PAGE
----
Last week DDN announced that NERSC had has upgraded its scratch storage for temporary scientific data into a single site-wide system with four petabytes of storage built on DataDirect Networks Storage Fusion Architecture. To learn more, we caught up with Laura Shepard, Director of Marketing for HPC at DDN.
This week BP opened it new datacenter in Houston, home to the world’s largest supercomputer for commercial research. According BP, the company’s computing needs are 20,000 times greater today than they were in 1999. Now, when you take into account that BP was probably one of the world’s top consumers of commercial compute cycles even back then, you get the idea as to why today’s enterprises need to compute to compete.
CSIRO in Australia is using innovative groundwater cooling for its new supercomputer. As a green computing approach, the technology will save natural resources as it powers the futuristic Square Kilometre Array, a giant, supremely sensitive radio telescope.
The Wellcome Trust Sanger Institute has deployed over 22 petabytes of the DDN’s Lustre-powered high-performance storage.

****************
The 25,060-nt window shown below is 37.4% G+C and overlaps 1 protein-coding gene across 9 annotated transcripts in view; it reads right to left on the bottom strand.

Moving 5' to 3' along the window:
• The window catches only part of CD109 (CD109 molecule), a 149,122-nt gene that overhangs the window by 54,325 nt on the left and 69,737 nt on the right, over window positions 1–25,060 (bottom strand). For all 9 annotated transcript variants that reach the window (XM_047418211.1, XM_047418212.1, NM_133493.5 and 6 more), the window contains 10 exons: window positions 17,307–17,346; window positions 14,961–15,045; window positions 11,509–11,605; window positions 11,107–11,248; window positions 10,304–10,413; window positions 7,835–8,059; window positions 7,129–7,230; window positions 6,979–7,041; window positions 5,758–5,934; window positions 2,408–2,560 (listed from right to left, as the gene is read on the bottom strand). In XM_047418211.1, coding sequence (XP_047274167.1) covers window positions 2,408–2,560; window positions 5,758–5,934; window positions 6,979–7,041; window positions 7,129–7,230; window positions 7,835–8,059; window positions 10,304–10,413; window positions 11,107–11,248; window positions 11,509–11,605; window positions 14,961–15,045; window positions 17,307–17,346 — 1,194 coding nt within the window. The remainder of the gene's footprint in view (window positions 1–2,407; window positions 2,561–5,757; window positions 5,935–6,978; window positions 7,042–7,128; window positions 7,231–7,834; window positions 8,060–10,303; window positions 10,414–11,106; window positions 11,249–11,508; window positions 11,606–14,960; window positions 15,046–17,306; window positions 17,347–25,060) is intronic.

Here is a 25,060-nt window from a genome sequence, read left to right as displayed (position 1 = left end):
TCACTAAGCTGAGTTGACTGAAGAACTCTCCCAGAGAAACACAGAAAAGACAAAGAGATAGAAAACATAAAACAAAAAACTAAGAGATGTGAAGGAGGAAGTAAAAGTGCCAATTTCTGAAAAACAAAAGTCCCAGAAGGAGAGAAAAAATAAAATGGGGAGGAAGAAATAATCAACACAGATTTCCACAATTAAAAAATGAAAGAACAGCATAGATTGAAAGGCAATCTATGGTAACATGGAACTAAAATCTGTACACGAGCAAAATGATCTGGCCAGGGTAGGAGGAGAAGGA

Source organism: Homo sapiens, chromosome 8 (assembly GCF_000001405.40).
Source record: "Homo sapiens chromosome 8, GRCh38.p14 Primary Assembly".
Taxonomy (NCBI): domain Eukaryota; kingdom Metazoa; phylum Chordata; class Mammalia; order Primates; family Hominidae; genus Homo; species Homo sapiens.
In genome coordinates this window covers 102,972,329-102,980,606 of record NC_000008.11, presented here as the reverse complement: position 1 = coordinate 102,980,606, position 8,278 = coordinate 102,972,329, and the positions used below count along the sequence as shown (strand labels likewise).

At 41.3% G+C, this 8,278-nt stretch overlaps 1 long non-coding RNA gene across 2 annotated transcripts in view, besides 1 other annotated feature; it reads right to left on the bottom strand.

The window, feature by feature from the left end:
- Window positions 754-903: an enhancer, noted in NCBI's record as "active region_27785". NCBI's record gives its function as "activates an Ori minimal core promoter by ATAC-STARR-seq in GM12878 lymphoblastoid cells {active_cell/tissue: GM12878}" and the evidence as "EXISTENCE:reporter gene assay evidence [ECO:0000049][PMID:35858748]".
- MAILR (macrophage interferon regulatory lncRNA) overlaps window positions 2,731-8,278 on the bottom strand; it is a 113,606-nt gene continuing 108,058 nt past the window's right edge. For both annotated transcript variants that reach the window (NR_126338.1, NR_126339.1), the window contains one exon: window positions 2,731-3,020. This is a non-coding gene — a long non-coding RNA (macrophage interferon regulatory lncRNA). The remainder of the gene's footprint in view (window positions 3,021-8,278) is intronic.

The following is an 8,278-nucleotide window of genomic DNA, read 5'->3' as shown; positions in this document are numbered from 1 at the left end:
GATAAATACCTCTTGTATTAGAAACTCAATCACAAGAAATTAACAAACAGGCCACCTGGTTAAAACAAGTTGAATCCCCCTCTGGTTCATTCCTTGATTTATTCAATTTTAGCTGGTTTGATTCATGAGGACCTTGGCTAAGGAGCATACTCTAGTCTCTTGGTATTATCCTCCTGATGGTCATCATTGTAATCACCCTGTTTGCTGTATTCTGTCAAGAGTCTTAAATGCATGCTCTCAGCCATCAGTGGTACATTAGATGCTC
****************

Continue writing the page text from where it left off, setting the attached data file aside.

With the Cray CS300 system and its advanced liquid-cooling architecture, we will provide our vast user community with a cost-effective and energy-efficient high performance computing system that is also a powerful and technologically-advanced tool for scientific research.
Powered by Lustre, The Comet supercomputer is designed to be part of an emerging cyberinfrastructure for what is called the ‘long tail’ of science, which encompasses the idea that a large number of modest-sized computationally based research projects still represents, in aggregate, a tremendous amount of research and scientific impact
This platform will provide authorized users with simple access tools to view and retrieve data from multiple archives, to place their tasking requests, to fetch data, and to report results back to data providers; which will make a larger pool of data available to scientific data users.